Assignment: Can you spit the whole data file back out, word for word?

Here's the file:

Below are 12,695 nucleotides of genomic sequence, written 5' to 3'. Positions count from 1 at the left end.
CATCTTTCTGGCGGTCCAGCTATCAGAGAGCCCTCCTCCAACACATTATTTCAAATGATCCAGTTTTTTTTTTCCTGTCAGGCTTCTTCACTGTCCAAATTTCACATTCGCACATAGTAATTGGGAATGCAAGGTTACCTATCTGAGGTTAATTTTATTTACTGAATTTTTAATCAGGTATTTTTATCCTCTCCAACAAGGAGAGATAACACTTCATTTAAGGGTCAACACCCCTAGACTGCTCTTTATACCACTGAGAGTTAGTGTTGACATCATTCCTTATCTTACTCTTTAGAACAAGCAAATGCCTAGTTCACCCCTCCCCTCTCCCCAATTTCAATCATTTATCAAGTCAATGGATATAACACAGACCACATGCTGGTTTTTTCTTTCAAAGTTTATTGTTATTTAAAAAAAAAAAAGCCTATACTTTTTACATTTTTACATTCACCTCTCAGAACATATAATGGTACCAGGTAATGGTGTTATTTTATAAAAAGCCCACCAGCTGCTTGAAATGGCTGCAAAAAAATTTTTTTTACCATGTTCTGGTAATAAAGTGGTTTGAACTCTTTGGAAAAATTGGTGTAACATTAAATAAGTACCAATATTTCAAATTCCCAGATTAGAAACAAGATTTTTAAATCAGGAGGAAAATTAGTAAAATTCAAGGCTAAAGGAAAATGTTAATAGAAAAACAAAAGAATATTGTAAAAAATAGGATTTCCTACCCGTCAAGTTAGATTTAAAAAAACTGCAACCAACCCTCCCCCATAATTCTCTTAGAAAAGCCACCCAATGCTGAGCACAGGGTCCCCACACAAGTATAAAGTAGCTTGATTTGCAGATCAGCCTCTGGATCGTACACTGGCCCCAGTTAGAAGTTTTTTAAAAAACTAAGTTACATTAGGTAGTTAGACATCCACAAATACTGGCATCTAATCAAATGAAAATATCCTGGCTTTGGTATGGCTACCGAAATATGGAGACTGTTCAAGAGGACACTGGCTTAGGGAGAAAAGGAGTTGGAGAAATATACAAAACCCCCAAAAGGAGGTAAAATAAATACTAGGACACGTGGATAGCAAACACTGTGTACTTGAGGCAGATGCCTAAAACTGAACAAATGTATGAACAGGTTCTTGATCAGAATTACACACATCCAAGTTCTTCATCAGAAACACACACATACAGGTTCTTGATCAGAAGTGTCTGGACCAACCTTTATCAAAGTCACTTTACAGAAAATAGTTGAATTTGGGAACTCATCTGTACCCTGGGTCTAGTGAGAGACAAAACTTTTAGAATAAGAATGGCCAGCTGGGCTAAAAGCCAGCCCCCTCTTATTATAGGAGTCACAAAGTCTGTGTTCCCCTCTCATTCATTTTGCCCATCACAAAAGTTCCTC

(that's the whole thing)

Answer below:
Below are 12,695 nucleotides of genomic sequence, written 5' to 3'. Positions count from 1 at the left end.
CATCTTTCTGGCGGTCCAGCTATCAGAGAGCCCTCCTCCAACACATTATTTCAAATGATCCAGTTTTTTTTTTCCTGTCAGGCTTCTTCACTGTCCAAATTTCACATTCGCACATAGTAATTGGGAATGCAAGGTTACCTATCTGAGGTTAATTTTATTTACTGAATTTTTAATCAGGTATTTTTATCCTCTCCAACAAGGAGAGATAACACTTCATTTAAGGGTCAACACCCCTAGACTGCTCTTTATACCACTGAGAGTTAGTGTTGACATCATTCCTTATCTTACTCTTTAGAACAAGCAAATGCCTAGTTCACCCCTCCCCTCTCCCCAATTTCAATCATTTATCAAGTCAATGGATATAACACAGACCACATGCTGGTTTTTTCTTTCAAAGTTTATTGTTATTTAAAAAAAAAAAAGCCTATACTTTTTACATTTTTACATTCACCTCTCAGAACATATAATGGTACCAGGTAATGGTGTTATTTTATAAAAAGCCCACCAGCTGCTTGAAATGGCTGCAAAAAAATTTTTTTTACCATGTTCTGGTAATAAAGTGGTTTGAACTCTTTGGAAAAATTGGTGTAACATTAAATAAGTACCAATATTTCAAATTCCCAGATTAGAAACAAGATTTTTAAATCAGGAGGAAAATTAGTAAAATTCAAGGCTAAAGGAAAATGTTAATAGAAAAACAAAAGAATATTGTAAAAAATAGGATTTCCTACCCGTCAAGTTAGATTTAAAAAAACTGCAACCAACCCTCCCCCATAATTCTCTTAGAAAAGCCACCCAATGCTGAGCACAGGGTCCCCACACAAGTATAAAGTAGCTTGATTTGCAGATCAGCCTCTGGATCGTACACTGGCCCCAGTTAGAAGTTTTTTAAAAAACTAAGTTACATTAGGTAGTTAGACATCCACAAATACTGGCATCTAATCAAATGAAAATATCCTGGCTTTGGTATGGCTACCGAAATATGGAGACTGTTCAAGAGGACACTGGCTTAGGGAGAAAAGGAGTTGGAGAAATATACAAAACCCCCAAAAGGAGGTAAAATAAATACTAGGACACGTGGATAGCAAACACTGTGTACTTGAGGCAGATGCCTAAAACTGAACAAATGTATGAACAGGTTCTTGATCAGAATTACACACATCCAAGTTCTTCATCAGAAACACACACATACAGGTTCTTGATCAGAAGTGTCTGGACCAACCTTTATCAAAGTCACTTTACAGAAAATAGTTGAATTTGGGAACTCATCTGTACCCTGGGTCTAGTGAGAGACAAAACTTTTAGAATAAGAATGGCCAGCTGGGCTAAAAGCCAGCCCCCTCTTATTATAGGAGTCACAAAGTCTGTGTTCCCCTCTCATTCATTTTGCCCATCACAAAAGTTCCTC